No, the Filipino worker is not lazy and a slowpoke.

No comments

The Filipino worker is not lazy.

The Filipino worker is not a slowpoke.

The Filipino worker is just worried — worried that, at the end of a few months, his contract will end and will not be renewed. When one lacks security of tenure, he feels disposable and insecure. What will he feed his family? What will the working mother tell her hungry children? What will the working father do?

The Filipino worker is not lazy.

The Filipino worker is not a slowpoke.

The Filipino worker is just not motivated — in spite of working for extended hours, he goes home tired and with a payslip that does not reflect the total number of hours he worked for and the benefits that he deserve under the law. He goes home with his hands dirty. She goes home with her body tired. They go home with their will defeated, if not only for their families whom they want to give a life.

The Filipino worker is not lazy.

The Filipino worker is not a slowpoke.

The Filipino worker is just suppressed. He cannot complain and just leave his work because finding another job will take time, and it is difficult for someone who did not have any formal education to find another decent job. Finding a job is already a struggle for college graduates; imagine the greater plight for those without diplomas.

The Filipino worker is not lazy.

The Filipino worker is not a slowpoke.

The Filipino worker is just tired. He was under the sun for 12 hours, peddling what he produced the entire night before in order to sell it at a low price. She was busy walking for miles, going from household to household to ask if they have dirty laundry which needs some washing. He was carrying cargoes more than half his weight, cargoes which perhaps have more value than his salary for 15 days. The Filipino worker needs some rest.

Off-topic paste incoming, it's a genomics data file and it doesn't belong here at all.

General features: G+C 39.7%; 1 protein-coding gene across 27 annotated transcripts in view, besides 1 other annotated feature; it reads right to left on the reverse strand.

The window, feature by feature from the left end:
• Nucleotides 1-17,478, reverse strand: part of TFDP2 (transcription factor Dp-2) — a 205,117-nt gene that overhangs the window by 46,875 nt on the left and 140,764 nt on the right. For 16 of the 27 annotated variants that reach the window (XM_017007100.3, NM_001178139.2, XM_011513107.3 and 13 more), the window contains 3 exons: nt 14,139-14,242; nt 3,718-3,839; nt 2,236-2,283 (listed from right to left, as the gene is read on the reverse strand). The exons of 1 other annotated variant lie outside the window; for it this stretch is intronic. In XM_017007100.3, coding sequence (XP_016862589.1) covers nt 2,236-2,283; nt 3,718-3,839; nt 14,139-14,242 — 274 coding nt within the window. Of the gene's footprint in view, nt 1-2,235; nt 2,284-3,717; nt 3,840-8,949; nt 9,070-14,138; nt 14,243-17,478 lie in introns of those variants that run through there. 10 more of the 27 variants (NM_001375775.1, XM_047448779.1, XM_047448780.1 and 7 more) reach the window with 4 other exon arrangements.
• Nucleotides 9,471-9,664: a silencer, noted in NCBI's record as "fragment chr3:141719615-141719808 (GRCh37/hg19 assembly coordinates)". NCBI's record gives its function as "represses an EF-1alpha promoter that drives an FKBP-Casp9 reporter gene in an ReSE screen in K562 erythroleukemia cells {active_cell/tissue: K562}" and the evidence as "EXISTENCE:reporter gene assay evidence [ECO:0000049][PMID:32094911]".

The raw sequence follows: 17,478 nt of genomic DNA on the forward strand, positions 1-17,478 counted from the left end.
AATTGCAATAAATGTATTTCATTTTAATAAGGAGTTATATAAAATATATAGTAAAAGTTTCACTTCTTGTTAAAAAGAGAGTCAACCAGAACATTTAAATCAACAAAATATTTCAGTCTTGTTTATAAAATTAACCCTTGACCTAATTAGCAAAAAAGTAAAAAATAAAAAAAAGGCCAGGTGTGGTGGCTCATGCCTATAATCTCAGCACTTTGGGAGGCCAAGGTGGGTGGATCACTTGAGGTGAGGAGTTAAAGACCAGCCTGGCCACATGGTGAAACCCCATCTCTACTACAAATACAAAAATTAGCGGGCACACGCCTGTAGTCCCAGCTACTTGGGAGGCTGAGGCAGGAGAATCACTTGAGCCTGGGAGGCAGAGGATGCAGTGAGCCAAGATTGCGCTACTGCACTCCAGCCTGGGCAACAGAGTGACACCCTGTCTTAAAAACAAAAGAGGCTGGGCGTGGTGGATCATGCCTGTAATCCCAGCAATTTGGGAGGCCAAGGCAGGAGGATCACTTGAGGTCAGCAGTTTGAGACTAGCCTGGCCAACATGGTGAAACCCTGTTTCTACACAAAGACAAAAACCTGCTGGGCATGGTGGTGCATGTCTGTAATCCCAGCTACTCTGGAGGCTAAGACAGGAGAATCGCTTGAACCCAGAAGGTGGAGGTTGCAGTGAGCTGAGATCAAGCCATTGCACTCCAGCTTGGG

The Filipino worker is not lazy.

The Filipino worker is not a slowpoke.

The Filipino worker is just sick. With quality healthcare being almost inaccessible, the working Filipino endures the pain just to continue earning his meager wage. The working conditions make it even harsher. It is inhumane. It is more than eight hours of punishment. It is risky. Workplace accidents remain unattended. Medical leaves are not granted. Disability benefits remain unpaid. Ironically, what keeps us alive is what slowly kills us as well.

The Filipino worker is not lazy.

The Filipino worker is not a slowpoke.

The Filipino worker is just angry, angry that in spite of being part of the workforce, that in spite of contributing to the economy, that in spite of paying taxes, he sees plunderers walking free, he see thieves take centerstage, he see criminals bathe in impunity. He watches as public funds are dissipated. What could have been used to provide education, provide healthcare, provide jobs, or promote tourism, for instance, was used for personal gain.

No, the Filipino worker is not lazy.

No, the Filipino worker is not a slowpoke.

Advertisements